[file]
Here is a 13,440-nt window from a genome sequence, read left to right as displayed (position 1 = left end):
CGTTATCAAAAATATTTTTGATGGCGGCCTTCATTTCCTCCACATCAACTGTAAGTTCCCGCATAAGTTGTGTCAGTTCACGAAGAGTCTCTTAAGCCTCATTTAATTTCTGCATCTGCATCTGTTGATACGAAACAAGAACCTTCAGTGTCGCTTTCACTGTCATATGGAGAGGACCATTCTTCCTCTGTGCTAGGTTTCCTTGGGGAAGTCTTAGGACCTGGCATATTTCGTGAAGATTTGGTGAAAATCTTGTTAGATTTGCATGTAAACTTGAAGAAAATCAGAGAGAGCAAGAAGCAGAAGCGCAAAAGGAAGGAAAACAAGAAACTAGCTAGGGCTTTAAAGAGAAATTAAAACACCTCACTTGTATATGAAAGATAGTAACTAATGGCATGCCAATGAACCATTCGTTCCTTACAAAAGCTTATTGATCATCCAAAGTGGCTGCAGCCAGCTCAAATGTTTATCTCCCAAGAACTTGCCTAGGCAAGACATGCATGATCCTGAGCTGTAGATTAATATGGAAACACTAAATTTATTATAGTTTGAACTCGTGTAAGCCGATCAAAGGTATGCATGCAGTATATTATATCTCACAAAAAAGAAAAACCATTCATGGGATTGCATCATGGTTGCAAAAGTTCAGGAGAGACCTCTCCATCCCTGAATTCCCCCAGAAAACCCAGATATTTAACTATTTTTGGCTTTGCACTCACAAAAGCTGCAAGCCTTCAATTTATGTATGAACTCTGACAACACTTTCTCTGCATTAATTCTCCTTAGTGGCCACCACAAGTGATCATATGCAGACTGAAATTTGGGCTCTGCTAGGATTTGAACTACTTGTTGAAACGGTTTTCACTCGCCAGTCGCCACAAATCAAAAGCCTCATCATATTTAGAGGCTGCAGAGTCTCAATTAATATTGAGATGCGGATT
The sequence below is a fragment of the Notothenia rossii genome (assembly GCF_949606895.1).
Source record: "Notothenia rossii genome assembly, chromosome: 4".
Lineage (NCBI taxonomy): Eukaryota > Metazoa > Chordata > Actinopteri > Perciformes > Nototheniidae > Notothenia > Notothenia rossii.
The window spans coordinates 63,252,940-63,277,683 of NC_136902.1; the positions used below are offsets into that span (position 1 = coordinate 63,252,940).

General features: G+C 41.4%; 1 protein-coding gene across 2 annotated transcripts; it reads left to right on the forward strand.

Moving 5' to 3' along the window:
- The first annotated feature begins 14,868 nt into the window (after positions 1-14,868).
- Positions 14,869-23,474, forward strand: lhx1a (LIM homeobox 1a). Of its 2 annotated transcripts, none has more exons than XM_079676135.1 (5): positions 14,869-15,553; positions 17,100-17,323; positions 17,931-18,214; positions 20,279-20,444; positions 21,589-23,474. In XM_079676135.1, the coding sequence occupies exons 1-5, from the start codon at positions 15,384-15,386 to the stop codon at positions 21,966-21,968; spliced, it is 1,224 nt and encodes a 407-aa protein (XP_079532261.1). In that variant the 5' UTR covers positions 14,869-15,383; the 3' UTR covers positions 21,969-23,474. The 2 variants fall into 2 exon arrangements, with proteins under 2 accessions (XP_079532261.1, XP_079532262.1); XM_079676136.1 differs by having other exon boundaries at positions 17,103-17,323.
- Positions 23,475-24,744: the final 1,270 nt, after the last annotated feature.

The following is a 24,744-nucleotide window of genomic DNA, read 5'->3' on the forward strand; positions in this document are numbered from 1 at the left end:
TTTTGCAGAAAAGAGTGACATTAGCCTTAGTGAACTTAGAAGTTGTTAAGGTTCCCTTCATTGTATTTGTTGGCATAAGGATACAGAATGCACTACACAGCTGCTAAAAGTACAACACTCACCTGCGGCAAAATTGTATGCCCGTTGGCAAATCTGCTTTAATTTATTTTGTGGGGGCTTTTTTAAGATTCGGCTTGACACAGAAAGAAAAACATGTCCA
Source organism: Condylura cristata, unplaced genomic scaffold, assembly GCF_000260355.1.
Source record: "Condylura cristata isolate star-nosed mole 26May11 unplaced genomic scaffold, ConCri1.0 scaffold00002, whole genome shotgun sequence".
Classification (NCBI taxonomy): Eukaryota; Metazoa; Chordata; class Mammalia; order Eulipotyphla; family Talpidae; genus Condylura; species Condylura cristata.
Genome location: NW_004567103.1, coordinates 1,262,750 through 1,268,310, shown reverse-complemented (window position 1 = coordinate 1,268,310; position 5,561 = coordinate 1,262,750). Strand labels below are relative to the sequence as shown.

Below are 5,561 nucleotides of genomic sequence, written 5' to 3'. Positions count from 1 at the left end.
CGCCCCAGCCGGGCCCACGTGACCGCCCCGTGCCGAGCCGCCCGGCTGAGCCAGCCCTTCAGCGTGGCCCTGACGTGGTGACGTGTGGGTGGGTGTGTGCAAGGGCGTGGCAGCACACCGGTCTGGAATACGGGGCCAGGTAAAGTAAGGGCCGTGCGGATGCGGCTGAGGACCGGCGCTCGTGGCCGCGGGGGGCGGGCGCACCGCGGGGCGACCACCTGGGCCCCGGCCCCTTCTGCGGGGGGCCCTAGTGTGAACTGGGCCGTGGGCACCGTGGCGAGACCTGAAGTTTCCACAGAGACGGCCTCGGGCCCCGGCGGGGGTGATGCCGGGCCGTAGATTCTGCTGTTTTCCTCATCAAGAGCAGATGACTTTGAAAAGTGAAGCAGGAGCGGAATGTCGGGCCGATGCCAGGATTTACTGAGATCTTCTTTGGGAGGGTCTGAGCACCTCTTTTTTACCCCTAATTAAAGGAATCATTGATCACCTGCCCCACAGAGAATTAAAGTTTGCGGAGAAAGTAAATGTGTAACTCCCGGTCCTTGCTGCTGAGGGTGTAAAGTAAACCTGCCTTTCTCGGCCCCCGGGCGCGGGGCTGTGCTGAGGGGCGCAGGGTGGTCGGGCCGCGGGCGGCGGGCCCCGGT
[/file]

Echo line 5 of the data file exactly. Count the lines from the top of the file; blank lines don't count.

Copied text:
Lineage (NCBI taxonomy): Eukaryota > Metazoa > Chordata > Actinopteri > Perciformes > Nototheniidae > Notothenia > Notothenia rossii.